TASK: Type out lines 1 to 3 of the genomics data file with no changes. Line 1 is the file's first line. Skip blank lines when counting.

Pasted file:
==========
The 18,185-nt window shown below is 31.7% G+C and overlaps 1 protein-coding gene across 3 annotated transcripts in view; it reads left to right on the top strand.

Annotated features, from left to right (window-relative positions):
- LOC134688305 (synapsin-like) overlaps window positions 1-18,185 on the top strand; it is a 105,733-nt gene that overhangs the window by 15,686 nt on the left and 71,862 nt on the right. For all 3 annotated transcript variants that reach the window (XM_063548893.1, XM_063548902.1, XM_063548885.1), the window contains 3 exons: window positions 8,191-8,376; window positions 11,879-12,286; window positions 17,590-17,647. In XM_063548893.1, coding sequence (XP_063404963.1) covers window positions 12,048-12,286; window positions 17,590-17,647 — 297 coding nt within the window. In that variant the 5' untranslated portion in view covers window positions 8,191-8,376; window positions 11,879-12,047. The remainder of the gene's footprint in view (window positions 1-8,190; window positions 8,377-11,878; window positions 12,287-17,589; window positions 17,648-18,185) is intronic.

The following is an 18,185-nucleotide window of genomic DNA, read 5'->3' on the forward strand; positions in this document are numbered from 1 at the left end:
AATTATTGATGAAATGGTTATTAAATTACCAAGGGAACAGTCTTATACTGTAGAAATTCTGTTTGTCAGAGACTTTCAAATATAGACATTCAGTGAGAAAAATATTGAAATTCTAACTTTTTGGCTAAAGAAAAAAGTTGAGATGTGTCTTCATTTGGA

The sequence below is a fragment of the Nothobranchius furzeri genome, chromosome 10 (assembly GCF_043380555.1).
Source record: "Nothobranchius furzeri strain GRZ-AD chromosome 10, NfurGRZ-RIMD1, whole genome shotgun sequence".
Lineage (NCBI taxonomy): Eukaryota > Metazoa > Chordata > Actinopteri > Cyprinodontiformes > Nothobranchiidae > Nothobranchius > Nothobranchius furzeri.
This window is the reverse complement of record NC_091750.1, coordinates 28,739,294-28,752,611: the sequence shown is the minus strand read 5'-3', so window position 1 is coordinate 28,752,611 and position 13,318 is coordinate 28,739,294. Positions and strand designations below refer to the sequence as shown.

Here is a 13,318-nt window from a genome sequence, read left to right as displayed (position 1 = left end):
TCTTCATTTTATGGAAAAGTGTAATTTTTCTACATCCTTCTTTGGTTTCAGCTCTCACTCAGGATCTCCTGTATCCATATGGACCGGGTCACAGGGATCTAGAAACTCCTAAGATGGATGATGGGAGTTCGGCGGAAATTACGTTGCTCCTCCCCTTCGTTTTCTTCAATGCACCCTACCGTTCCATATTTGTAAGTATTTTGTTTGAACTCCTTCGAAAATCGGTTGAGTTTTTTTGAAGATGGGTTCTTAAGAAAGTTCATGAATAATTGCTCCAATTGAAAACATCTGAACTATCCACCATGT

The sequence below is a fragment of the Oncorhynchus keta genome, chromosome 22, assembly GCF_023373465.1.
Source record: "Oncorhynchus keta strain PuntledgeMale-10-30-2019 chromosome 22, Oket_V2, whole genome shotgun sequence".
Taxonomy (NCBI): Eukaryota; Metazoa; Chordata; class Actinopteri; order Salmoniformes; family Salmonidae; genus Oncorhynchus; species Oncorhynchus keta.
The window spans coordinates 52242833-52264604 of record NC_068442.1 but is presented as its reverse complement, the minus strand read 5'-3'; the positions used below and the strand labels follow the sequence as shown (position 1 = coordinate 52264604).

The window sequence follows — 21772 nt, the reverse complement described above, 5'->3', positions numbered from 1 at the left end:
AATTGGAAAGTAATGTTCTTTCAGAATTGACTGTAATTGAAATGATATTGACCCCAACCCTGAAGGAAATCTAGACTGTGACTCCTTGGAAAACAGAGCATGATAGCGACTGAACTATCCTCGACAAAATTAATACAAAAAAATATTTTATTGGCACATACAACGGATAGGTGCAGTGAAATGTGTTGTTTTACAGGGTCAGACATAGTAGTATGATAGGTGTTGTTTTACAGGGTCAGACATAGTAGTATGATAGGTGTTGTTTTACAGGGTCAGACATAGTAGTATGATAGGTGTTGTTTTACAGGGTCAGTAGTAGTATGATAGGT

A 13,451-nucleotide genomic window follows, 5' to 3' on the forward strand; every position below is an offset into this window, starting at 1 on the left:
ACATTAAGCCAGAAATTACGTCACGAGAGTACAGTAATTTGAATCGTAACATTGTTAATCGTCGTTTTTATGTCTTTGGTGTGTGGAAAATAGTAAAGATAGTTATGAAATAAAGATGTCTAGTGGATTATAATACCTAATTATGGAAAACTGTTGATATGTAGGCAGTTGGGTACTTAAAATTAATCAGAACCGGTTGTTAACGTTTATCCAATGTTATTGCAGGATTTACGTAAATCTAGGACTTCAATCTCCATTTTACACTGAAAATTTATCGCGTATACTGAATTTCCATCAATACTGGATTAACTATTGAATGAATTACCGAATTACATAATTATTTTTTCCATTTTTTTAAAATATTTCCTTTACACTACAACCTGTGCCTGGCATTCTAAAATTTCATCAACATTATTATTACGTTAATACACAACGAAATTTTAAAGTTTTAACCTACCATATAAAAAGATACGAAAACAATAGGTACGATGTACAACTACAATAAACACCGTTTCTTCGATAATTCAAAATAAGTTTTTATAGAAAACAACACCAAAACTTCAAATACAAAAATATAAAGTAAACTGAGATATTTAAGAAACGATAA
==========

The 18,185-nt window shown below is 31.7% G+C and overlaps 1 protein-coding gene across 3 annotated transcripts in view; it reads left to right on the top strand.

Annotated features, from left to right (window-relative positions):
- LOC134688305 (synapsin-like) overlaps window positions 1-18,185 on the top strand; it is a 105,733-nt gene that overhangs the window by 15,686 nt on the left and 71,862 nt on the right. For all 3 annotated transcript variants that reach the window (XM_063548893.1, XM_063548902.1, XM_063548885.1), the window contains 3 exons: window positions 8,191-8,376; window positions 11,879-12,286; window positions 17,590-17,647. In XM_063548893.1, coding sequence (XP_063404963.1) covers window positions 12,048-12,286; window positions 17,590-17,647 — 297 coding nt within the window. In that variant the 5' untranslated portion in view covers window positions 8,191-8,376; window positions 11,879-12,047. The remainder of the gene's footprint in view (window positions 1-8,190; window positions 8,377-11,878; window positions 12,287-17,589; window positions 17,648-18,185) is intronic.